Ernst said her experience at the capitol was only dialed down due to the sacrifice and service of the capitol police.
“The capitol police, when we were finally able to evacuate, they had used their bodies kind of as a shield against the protestors, so that we could be evacuated. So, they were down the hall a bit — they weren’t up in my face — but it was horrifying,” she said.
Ernst said she still has a lot of questions about what happened that day. And as for former President Donald Trump, Ernst said she did not approve of his leadership Jan. 6.
“He exhibited poor leadership on that day. I really wish that the president had come forward much sooner,” she said.
However, Ernst said based on Trump’s speeches, she does not believe the former president was attempting to incite a riot, but rather a peaceful protest.
“He actually said, ‘Peacefully. We are peacefully marching and protesting to the capitol.’ There were various groups that took it beyond that and did their own thing. And they need to be prosecuted,” she said.
Ernst, therefore, said that she did not vote for Trump’s second impeachment, saying she believed the ruling would have been unconstitutional.
“But I just wish he would have come out much sooner and said, ‘Please, please stop. Lives are on the line.’ ... So, it was a really bad day,” she said.
An open discussion
From her support of the Second Amendment’s right to bear arms — responsibly — she added, to a discussion surrounding the U.S.-Mexico border wall and another hitting on the extreme weather that has affected the electric grid in places like Texas, Ernst spoke openly to Excel employees, answering their questions. When asked to address the Keystone XL pipeline, Ernst said she is concerned about the effects of President Joe Biden’s executive order revoking the cross-border permit.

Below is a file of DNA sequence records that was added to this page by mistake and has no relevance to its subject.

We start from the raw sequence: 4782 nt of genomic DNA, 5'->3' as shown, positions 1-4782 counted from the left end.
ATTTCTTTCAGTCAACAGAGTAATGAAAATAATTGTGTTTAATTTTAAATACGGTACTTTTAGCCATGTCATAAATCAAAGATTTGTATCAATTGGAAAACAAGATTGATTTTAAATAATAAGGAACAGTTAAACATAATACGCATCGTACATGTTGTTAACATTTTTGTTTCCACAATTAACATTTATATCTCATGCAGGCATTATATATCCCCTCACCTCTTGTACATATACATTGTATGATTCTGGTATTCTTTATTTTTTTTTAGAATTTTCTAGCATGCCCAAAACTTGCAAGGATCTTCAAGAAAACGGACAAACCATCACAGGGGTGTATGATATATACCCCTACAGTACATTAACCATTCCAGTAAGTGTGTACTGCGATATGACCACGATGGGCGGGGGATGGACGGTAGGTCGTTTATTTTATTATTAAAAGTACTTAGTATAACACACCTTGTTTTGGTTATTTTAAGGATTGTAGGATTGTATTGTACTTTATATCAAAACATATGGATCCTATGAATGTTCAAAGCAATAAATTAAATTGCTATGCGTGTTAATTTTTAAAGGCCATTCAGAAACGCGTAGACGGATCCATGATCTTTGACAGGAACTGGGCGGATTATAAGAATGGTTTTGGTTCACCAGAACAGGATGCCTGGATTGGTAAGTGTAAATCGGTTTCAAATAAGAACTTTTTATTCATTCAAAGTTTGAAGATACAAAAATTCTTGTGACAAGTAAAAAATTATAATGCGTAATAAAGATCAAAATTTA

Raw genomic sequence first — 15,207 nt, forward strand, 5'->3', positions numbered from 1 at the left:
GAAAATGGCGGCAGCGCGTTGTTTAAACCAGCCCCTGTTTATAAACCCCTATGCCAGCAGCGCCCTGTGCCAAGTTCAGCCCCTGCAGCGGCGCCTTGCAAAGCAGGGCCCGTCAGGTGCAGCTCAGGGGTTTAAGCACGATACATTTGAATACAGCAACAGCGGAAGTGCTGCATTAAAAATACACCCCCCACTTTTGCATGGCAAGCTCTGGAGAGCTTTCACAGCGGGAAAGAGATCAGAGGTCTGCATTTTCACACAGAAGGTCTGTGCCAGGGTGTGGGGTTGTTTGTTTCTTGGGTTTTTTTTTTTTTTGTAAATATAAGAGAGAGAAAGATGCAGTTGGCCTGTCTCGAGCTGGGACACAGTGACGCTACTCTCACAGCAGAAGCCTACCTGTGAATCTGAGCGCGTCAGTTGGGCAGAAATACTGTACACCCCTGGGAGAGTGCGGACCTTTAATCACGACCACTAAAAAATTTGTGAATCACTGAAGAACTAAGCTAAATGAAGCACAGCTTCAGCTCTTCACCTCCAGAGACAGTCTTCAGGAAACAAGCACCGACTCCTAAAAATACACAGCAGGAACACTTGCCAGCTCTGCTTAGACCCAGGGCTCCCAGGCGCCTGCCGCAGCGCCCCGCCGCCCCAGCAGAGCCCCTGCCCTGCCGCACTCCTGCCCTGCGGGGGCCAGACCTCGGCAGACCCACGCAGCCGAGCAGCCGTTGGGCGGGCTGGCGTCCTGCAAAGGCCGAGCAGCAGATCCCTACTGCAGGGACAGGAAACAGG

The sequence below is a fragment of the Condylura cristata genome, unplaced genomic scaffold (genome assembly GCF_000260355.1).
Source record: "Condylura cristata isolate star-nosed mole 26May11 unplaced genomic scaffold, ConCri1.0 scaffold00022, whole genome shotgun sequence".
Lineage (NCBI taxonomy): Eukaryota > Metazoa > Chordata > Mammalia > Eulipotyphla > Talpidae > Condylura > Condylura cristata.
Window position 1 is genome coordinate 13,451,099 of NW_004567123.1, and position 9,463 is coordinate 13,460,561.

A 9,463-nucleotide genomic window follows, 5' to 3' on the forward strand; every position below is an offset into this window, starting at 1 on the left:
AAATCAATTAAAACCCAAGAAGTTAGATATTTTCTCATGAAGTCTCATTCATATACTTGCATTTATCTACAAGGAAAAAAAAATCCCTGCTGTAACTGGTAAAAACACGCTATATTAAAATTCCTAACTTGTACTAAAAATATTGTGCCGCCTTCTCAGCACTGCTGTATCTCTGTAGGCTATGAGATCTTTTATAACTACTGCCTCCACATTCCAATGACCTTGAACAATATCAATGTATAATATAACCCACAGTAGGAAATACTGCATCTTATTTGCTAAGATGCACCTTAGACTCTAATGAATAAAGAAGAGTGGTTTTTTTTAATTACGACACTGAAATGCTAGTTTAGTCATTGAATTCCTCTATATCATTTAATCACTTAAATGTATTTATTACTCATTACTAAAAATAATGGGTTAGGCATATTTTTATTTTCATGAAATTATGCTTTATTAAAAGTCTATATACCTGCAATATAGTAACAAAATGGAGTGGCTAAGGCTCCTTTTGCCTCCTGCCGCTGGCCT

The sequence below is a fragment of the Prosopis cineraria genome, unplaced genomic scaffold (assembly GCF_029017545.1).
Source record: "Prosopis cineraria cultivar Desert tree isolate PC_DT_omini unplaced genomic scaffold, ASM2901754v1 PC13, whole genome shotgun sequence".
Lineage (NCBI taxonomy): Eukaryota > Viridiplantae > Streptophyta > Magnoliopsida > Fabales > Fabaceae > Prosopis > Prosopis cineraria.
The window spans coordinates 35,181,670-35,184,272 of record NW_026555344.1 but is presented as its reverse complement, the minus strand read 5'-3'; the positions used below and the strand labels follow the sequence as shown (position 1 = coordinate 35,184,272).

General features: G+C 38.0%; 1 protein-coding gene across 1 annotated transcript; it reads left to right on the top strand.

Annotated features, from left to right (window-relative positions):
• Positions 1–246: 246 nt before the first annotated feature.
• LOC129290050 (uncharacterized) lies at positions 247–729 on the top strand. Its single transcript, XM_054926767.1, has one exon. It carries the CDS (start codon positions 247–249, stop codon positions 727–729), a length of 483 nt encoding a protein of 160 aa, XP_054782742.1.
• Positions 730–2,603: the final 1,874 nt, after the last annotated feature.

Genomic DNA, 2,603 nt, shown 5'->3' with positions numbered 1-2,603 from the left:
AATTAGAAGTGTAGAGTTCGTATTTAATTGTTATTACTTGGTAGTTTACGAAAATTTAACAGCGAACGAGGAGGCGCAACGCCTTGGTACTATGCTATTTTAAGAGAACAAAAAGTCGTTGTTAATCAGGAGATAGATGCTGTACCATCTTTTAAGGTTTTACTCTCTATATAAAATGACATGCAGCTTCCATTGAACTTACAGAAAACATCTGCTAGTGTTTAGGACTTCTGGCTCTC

“We’ll see so many people who will be out of work because of that, and those are really, really good paying jobs. And the administration has said, ‘Don’t worry, we’re going to move them into green energy.’ But when asked point-blank, ‘Where are those jobs? Are those families going to be able to access those jobs?’ They have no idea and they can’t say when those jobs will become available,” she said.
On a different note, Ernst said that if trade agreements with China stay in place for the export of agricultural purchases, Iowans will continue to benefit.
“We hope that they’ll maintain that trade deal. We think it’s really important. We’ve seen the largest corn purchases by China over the course of the past year, large soybean purchases, pork purchases, beef purchases — all of this benefits Iowa. So, we want to see that continue,” she said.
Ernst said in regard to the next COVID-19 stimulus package, she only wants to see inclusions that are directly related to the COVID-19 pandemic and recovery, and hopes that the decisions will remain bipartisan, even with Democratic control now in the White House, Senate, and House.
“We have been more than willing to work across the aisle on a lot of these packages, and that’s what we hope we will do in the next package. ... I hope we can meet somewhere in the middle,” she said.
Ernst has also visited Clarke County to speak with employees at Alliant Energy in Osceola and Adair County to thank local law enforcement, EMTs, and firefighters for their service in Greenfield, along with many other stops across the state. On her website, Ernst said her 99 County Tour across Iowa “gives me the opportunity to hear Iowans’ concerns, ideas, and questions firsthand and work to translate that feedback into actions in Washington.”